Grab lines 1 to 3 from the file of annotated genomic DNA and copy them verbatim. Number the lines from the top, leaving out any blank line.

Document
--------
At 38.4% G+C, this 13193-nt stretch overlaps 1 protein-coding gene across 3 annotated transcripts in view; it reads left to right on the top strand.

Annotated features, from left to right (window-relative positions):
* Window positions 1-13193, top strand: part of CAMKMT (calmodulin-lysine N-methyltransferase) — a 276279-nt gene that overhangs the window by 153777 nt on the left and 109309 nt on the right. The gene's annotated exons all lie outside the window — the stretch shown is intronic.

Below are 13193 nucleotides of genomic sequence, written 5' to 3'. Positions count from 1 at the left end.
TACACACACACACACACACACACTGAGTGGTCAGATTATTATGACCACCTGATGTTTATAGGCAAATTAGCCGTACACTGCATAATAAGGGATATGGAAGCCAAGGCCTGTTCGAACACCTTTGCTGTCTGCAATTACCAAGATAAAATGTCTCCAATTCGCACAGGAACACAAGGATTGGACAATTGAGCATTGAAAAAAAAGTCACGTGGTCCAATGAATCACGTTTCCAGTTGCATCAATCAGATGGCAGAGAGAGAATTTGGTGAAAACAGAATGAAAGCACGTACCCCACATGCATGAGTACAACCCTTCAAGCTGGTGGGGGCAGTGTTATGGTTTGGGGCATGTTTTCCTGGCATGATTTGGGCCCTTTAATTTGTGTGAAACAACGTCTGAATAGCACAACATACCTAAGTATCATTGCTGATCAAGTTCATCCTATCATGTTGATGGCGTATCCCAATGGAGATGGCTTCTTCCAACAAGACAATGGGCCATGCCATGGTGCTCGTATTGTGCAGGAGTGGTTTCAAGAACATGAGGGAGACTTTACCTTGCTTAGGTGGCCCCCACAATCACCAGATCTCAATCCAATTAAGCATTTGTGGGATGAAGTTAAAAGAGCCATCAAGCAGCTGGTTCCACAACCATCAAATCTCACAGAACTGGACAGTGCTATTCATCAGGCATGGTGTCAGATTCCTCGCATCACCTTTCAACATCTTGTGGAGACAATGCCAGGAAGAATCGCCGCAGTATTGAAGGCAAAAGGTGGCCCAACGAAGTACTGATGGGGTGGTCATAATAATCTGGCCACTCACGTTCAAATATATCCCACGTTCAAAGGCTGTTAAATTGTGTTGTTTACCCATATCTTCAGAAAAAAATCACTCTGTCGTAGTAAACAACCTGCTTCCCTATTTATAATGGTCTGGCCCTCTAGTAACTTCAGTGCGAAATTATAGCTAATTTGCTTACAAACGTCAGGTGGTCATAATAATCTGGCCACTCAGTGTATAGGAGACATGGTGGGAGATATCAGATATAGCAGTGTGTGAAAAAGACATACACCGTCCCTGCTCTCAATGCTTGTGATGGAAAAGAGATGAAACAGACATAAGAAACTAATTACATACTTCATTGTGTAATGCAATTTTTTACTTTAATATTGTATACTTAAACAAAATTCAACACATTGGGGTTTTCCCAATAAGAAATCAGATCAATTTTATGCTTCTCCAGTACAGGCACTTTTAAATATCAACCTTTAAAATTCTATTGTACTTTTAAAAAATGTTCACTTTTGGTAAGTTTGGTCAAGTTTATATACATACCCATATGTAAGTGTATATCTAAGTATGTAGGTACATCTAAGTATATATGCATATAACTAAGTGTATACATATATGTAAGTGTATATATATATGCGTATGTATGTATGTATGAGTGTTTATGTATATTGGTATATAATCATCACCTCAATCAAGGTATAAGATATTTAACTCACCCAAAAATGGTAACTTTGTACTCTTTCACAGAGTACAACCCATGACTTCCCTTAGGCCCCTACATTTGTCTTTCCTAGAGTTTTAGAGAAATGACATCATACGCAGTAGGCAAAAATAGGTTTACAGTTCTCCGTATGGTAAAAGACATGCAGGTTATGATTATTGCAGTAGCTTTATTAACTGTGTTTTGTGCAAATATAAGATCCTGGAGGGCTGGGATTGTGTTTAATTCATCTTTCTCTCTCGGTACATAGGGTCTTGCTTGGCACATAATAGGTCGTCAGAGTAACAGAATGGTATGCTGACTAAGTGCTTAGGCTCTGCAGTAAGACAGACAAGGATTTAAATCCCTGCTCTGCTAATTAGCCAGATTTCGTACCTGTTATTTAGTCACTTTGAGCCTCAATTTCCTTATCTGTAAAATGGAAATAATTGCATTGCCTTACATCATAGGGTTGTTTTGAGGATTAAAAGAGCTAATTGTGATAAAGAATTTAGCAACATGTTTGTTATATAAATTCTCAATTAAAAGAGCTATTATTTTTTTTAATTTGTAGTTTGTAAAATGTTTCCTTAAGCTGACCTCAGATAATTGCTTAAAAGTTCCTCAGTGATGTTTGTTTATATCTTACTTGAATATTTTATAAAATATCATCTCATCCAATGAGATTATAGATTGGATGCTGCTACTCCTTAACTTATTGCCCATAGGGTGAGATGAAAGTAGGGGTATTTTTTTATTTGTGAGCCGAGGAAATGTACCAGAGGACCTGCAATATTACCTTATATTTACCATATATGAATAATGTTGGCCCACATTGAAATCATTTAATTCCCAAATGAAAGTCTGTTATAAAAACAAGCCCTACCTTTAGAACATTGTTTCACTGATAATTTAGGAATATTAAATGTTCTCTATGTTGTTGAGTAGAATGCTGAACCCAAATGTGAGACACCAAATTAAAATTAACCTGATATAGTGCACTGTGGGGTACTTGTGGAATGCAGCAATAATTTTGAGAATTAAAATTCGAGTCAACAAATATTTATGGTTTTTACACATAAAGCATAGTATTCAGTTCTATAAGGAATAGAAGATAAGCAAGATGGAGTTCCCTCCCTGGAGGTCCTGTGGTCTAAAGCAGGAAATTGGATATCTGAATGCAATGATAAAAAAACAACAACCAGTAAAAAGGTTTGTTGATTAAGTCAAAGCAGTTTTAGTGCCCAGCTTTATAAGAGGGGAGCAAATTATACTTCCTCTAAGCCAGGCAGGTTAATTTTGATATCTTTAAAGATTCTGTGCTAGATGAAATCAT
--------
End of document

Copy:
At 38.4% G+C, this 13193-nt stretch overlaps 1 protein-coding gene across 3 annotated transcripts in view; it reads left to right on the top strand.

Annotated features, from left to right (window-relative positions):
* Window positions 1-13193, top strand: part of CAMKMT (calmodulin-lysine N-methyltransferase) — a 276279-nt gene that overhangs the window by 153777 nt on the left and 109309 nt on the right. The gene's annotated exons all lie outside the window — the stretch shown is intronic.